Audience Development and Classical Music concerts for newbies

I had a major thought today after reading another article about a symphony performing a free classical music concert mainly for audience development purposes.  The repertoire selected was the same old type of list: Barber of Seville, some poppy selections from South Pacific, some light operetta favorites.  Throw in pieces from Fantasia and it’s a wrap!

I agree that it is nice to choose pieces that might be familiar to people in order to get them interested in classical music.  However, if they are truly newbies to art music, go ahead and program an accessible newer piece!  Here’s my story:

I had invited a friend to a wind ensemble concert.  She had never heard a wind ensemble.  She said she was willing to give it a try.  She was familiar with a few pieces on the program, but the one she really liked was something she never heard before.  She ended up enjoying the concert mainly because of this piece.  My friend came with an open mind so it really didn’t matter if the selections were familiar, only that they were quality music performed well.

From this example, if a person truly is open and new to hearing classical music, then they will be open to hearing anything!  It’s similar to when someone hears classical music out of context, let’s say on a commercial, and they end up noticing and really digging the music.

The point is, we have an opportunity to play new music for new audiences!  We don’t have to keep performing the same, although pleasant, “gateway” pieces.  We can throw in an accessible newer piece too.  I caution with “accessible” since something outside of a new ear comfort zone could be a complete turn off.  There are pieces out there that can fit nicely into an audience development concert, even if it is for kids.

I hope the composers out there are jumping up and down.  This is an opportunity for you too.  What would you compose if faced with the challenge of creating for a brand new classical music audience?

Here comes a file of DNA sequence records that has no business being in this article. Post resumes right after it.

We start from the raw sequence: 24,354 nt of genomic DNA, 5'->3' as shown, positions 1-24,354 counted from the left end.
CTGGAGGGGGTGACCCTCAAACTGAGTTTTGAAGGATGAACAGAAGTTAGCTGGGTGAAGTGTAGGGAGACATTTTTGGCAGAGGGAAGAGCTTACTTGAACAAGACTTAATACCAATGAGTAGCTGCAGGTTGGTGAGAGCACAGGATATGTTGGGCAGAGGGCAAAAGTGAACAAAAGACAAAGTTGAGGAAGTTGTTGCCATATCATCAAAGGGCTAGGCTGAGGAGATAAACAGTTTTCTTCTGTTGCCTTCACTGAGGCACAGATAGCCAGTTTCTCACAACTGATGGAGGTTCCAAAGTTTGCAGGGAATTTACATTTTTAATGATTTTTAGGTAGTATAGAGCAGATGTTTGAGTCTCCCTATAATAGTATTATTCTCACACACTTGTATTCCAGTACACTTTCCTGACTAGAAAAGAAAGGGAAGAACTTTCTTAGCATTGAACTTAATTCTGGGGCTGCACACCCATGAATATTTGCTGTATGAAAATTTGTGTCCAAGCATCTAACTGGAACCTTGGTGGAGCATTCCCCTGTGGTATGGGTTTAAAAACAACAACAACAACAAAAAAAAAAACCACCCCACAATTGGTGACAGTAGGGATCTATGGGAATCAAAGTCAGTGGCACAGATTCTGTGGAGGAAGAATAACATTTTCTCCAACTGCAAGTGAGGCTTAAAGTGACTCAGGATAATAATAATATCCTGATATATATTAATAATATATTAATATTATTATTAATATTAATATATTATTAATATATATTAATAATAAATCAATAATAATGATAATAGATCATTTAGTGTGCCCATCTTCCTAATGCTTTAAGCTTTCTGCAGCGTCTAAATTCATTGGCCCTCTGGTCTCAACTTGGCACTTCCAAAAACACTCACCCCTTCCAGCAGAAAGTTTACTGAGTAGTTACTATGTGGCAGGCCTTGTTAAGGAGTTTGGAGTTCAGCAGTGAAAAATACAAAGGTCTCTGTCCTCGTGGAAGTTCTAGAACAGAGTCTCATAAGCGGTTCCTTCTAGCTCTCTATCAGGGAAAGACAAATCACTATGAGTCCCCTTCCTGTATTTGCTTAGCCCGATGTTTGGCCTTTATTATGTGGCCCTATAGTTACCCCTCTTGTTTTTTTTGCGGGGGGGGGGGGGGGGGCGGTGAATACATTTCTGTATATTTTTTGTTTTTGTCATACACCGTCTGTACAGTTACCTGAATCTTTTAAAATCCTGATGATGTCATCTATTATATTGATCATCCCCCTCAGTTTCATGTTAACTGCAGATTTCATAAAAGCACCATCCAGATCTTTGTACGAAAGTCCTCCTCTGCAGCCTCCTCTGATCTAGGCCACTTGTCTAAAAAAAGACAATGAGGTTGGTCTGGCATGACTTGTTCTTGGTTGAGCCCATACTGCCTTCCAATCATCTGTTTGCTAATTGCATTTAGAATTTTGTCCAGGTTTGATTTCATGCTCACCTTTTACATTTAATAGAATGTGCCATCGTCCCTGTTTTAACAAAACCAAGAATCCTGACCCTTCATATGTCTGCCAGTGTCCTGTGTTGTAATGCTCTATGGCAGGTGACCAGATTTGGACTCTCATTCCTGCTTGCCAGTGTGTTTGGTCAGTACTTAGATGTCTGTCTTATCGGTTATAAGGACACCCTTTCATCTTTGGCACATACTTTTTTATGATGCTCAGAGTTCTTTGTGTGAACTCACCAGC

Perhaps you might still fear the fact that if the music is unfamiliar, this new audience may not like the program.  Please do consider though that if it is truly a new experience, these people are open and ready to receive the best of what you can offer them, no matter what century the music comes from.

Cheers to happy and loyal audiences,

Shoshana

Shoshana Fanizza

Audience Development Specialists

http://www.buildmyaudience.com

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“Never treat your audience as customers, always as partners.”

~James Stewart

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2 Comments

Filed under arts management, Audience Development

2 responses to “Audience Development and Classical Music concerts for newbies

  1. Just had a similar experience this weekend: I attended a free private concert for one of the orchestra’s sponsors. There must have been 3,000 people with their chairs and lawn blankets, and plenty of children running around, talking, drinking and eating. Absolutely n0 sense of occasion. Near the stage a few folk seemed interested in the ‘concert’ but for the most part, it was a time to socialize.

    The programming didn’t help – some popular classics and some musical medleys but overall it was background noise with recognizable tunes. Despite the orchestra and many shots of players appearing on huge screens, the presentation was pretty awful – a very drab introduction with commentary by the guest conductor between pieces uninteresting and actually disengaging. As I walked out I said to my wife “If this is these people’s only experience of an orchestral concert, no wonder they wouldn’t pay $60 for a ticket the rest of the year.”

    We are dumbing down orchestras so much that the uninitiated see absolutely no value whatsoever. One comment I overheard was “why is it our company supports this group?” And yet there are good presenters/ conductors/ producers out there who never seem to get a break to lift these groups out of the whirlpool.

    • Stephen,
      Wow! So we somehow need to balance being a good ol’ orchestra and one that deserves attention. Do you think that these types of programs are seen as second class from the start and this is the reason they are almost “throw away” concerts?

      I agree if the audience was completely scattered like this, there is only a glimmer of a chance that they would consider buying regular tickets. The fact that you overheard that comment from a sponsor means the orchestra has not been engaging enough with them either.

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